Keeping Kids Stable and Thriving
On April 25, 2018, CSL received news that the Ewing Marion Kauffman Foundation is providing support to help 600 kids achieve more in school by staying in school. The Foundation in Kansas City is granting CSL $300,000 over the next three years ($100,000 per year) to the Family Stability Initiative, a unique partnership with school districts where we work intensely with families to keep kids stably housed and enrolled in their home school all year.
Like me, you can probably remember students that you were in school with that appeared one day, and disappeared a few days or a few weeks later. My oldest son, who is in elementary school, talks about friends that just leave. A local principal told me that he had 270 kids in his school in August 2017 to start this school year, but by December 2017, 90 of them (one-third) had left. However, total school enrollment numbers remained steady, which meant that 90 new kids moved in and filled their seats. Imagine what that transiency does to kids. They don't feel stable or secure, and they have a hard time making social connections. Studies have shown that an unplanned move can set back a student up to six months of learning. When kids are on the move, there can be several days or weeks between formal enrollment in school districts. Once enrolled, it can take time for kids to acclimate to a new class, make friends, and feel comfortable to learn. Unfortunately, many kids will be back on the move again. I could elaborate more, but I'd encourage you to read "The Goodbye Kids" by Barbara Shelly and Elle Moxley. Their exposé about kids on the move tells the tragic story that thousands of kids in our area are facing. If we look at student data, we can unfortunately predict that, sadly, the more moves a child suffers through, his or her chances of succeeding dwindle. CSL's Family Stability Initiative has one goal - keeping kids stably housed and enrolled in their home school the entire year. It takes many strategies to keep families stable, including financial assistance, employment support, budget coaching, tenant-landlord advocacy, goal-setting, school meetings, home/auto repair, and much more. But, in the long run, stability will yield success.
This is going to be challenging work, but it’s in line with where we need to be. CSL must look, in everything we do, for ways to stop families from falling into poverty. Keeping families stably housed, connected and engaged to schools, and having a degree of stability and normalcy is paramount for other achievements in life to happen, like education, employment, financial stability, self-empowerment, etc.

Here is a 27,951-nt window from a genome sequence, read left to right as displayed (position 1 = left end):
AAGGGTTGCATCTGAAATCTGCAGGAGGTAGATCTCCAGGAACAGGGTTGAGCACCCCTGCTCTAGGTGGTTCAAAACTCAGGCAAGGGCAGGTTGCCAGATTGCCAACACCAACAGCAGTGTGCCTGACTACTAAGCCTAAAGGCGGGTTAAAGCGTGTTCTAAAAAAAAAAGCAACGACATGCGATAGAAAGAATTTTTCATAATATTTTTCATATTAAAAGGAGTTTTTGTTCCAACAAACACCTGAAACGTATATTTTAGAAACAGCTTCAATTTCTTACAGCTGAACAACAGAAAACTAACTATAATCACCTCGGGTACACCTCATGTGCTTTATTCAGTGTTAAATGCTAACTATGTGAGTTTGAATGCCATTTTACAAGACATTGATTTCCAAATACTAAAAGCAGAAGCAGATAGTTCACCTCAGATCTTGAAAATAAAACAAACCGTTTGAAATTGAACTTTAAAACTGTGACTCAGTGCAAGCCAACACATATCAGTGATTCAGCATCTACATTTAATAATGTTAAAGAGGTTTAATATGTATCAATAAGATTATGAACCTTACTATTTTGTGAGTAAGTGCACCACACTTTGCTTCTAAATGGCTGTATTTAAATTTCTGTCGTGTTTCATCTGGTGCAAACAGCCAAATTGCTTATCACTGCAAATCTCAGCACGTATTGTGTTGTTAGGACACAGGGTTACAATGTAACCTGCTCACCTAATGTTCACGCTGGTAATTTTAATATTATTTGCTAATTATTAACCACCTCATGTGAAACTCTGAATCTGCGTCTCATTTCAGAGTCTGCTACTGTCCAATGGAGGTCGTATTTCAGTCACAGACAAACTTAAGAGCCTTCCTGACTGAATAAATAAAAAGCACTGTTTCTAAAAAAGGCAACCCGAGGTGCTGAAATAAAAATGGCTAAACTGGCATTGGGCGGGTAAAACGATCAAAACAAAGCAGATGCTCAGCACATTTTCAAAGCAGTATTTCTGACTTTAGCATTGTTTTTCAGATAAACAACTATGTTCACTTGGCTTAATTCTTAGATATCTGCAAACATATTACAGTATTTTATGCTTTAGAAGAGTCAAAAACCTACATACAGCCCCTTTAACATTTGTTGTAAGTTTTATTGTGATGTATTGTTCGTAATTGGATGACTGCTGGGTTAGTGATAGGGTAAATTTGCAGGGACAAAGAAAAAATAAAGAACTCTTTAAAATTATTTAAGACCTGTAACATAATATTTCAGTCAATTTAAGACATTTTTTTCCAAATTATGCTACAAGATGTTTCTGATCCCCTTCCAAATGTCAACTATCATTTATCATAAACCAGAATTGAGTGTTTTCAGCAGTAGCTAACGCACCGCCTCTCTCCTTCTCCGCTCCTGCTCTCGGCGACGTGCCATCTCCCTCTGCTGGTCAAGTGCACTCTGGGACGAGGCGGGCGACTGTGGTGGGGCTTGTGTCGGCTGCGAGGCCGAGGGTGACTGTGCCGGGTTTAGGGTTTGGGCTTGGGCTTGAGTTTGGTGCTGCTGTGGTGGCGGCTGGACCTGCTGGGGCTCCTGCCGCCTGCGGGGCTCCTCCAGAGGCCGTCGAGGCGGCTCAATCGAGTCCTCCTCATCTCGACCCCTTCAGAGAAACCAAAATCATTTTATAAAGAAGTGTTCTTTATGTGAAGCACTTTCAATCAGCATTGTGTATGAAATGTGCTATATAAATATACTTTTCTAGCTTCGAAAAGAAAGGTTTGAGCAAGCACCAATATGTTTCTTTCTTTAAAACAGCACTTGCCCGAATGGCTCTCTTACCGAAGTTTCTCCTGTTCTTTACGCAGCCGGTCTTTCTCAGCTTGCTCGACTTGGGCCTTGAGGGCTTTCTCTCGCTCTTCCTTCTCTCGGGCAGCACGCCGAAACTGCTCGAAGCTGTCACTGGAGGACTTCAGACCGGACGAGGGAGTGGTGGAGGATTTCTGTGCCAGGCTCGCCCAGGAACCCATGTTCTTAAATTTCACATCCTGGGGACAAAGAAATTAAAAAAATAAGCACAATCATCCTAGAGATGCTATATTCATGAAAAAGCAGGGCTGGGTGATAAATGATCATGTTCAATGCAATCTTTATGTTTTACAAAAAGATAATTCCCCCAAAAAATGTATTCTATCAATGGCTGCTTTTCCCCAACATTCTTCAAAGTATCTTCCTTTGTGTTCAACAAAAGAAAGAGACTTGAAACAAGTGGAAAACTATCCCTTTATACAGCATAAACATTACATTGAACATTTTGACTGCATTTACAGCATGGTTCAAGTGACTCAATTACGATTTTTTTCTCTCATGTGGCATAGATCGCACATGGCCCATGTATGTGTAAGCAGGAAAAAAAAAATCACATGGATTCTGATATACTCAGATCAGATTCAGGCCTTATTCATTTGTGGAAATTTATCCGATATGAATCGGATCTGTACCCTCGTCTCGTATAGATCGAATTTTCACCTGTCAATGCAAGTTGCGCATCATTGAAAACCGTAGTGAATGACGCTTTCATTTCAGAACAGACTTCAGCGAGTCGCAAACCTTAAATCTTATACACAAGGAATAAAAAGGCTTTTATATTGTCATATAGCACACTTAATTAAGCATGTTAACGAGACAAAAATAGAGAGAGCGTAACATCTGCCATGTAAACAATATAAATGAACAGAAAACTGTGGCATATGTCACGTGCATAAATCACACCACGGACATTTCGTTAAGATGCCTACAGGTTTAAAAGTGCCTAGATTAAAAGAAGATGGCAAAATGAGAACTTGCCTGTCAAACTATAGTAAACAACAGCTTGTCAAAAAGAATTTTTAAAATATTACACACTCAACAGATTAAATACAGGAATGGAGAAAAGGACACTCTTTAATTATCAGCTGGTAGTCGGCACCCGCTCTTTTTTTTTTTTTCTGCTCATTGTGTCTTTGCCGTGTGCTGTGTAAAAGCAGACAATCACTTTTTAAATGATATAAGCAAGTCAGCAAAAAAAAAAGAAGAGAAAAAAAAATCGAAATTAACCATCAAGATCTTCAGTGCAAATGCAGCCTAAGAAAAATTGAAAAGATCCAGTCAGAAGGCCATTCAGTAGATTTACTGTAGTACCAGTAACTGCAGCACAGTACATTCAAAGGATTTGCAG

Our Family Stability Initiative is rapidly growing. Here’s where that program stands now:
Original program launch was in 2014 in partnership with the Siemer Institute for Family Stability and United Way of Greater Kansas City. Bruce Bailey, MSW, leads that ongoing partnership with the Independence School District
Melodie Chrisman leads a partnership with the Blue Springs School District, and supports families as funding allows (the Mader Family Foundation made a gift a few years ago that helped seed the work in Blue Springs)
Family and Housing Stability was a part of the launch in service at Hawthorne Place Apartments in 2017
New cohort funded by Jackson County Children’s Service Fund in 2018 – for Blue Springs, Oak Grove, Fort Osage, and Grain Valley School Districts
New cohort funded by Jackson County Children’s Services Fund in 2018 – Independence School Disrict
New cohort funded by the Ewing Marion Kauffman Foundation, to support Hawthorne Place Apartment families in the Independence and Fort Osage School Districts.
We now have five full-time Case Managers overseeing cohorts that total 200-250 actively enrolled families, with 400-500 school-age kids!
When families are stable in a community, they develop a sense of belonging. When they belong, they open up and give of themselves, and they invest in a community (financially, emotionally, socially, spiritually, etc.). The Family Stability Initiative is a way to help us a build a stronger community. As communities, we need to look for ways to make sure that families feel invested and connected, and will fight to stay in place. We do not want families to "fly away" when things turn bad.
Please contact me if you have any questions about this work. As always, thanks for your interest in CSL and our neighbors that we help.